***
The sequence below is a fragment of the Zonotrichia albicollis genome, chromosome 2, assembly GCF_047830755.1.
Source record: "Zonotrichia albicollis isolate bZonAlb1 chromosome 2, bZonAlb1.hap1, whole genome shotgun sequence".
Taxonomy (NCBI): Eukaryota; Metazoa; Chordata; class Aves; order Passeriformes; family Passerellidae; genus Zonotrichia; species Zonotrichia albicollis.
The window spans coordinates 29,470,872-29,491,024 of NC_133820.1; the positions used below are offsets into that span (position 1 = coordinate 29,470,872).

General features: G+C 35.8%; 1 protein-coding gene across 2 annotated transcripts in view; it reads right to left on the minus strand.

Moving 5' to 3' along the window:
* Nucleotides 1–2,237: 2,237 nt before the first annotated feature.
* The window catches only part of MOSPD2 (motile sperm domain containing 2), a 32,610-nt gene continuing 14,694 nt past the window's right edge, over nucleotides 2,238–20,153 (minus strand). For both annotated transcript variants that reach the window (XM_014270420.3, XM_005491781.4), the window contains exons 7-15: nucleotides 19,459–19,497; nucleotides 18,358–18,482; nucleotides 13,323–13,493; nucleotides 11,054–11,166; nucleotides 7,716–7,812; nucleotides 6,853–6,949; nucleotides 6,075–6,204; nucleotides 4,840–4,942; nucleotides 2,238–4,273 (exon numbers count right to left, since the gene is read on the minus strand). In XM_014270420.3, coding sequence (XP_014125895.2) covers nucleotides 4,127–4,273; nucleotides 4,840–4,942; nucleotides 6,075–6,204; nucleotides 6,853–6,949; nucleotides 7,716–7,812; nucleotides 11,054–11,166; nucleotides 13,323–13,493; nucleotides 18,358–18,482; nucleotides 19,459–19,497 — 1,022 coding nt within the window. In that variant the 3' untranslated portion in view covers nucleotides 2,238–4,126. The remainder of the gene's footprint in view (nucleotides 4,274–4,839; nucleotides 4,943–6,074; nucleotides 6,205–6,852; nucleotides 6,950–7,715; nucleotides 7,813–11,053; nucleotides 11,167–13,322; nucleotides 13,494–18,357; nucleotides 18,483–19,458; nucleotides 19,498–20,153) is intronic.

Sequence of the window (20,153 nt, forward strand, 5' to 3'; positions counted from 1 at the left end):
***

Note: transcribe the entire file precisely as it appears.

The sequence below is a fragment of the Zonotrichia albicollis genome, chromosome 2, assembly GCF_047830755.1.
Source record: "Zonotrichia albicollis isolate bZonAlb1 chromosome 2, bZonAlb1.hap1, whole genome shotgun sequence".
Taxonomy (NCBI): Eukaryota; Metazoa; Chordata; class Aves; order Passeriformes; family Passerellidae; genus Zonotrichia; species Zonotrichia albicollis.
The window spans coordinates 29,470,872-29,491,024 of NC_133820.1; the positions used below are offsets into that span (position 1 = coordinate 29,470,872).

General features: G+C 35.8%; 1 protein-coding gene across 2 annotated transcripts in view; it reads right to left on the minus strand.

Moving 5' to 3' along the window:
* Nucleotides 1–2,237: 2,237 nt before the first annotated feature.
* The window catches only part of MOSPD2 (motile sperm domain containing 2), a 32,610-nt gene continuing 14,694 nt past the window's right edge, over nucleotides 2,238–20,153 (minus strand). For both annotated transcript variants that reach the window (XM_014270420.3, XM_005491781.4), the window contains exons 7-15: nucleotides 19,459–19,497; nucleotides 18,358–18,482; nucleotides 13,323–13,493; nucleotides 11,054–11,166; nucleotides 7,716–7,812; nucleotides 6,853–6,949; nucleotides 6,075–6,204; nucleotides 4,840–4,942; nucleotides 2,238–4,273 (exon numbers count right to left, since the gene is read on the minus strand). In XM_014270420.3, coding sequence (XP_014125895.2) covers nucleotides 4,127–4,273; nucleotides 4,840–4,942; nucleotides 6,075–6,204; nucleotides 6,853–6,949; nucleotides 7,716–7,812; nucleotides 11,054–11,166; nucleotides 13,323–13,493; nucleotides 18,358–18,482; nucleotides 19,459–19,497 — 1,022 coding nt within the window. In that variant the 3' untranslated portion in view covers nucleotides 2,238–4,126. The remainder of the gene's footprint in view (nucleotides 4,274–4,839; nucleotides 4,943–6,074; nucleotides 6,205–6,852; nucleotides 6,950–7,715; nucleotides 7,813–11,053; nucleotides 11,167–13,322; nucleotides 13,494–18,357; nucleotides 18,483–19,458; nucleotides 19,498–20,153) is intronic.

Sequence of the window (20,153 nt, forward strand, 5' to 3'; positions counted from 1 at the left end):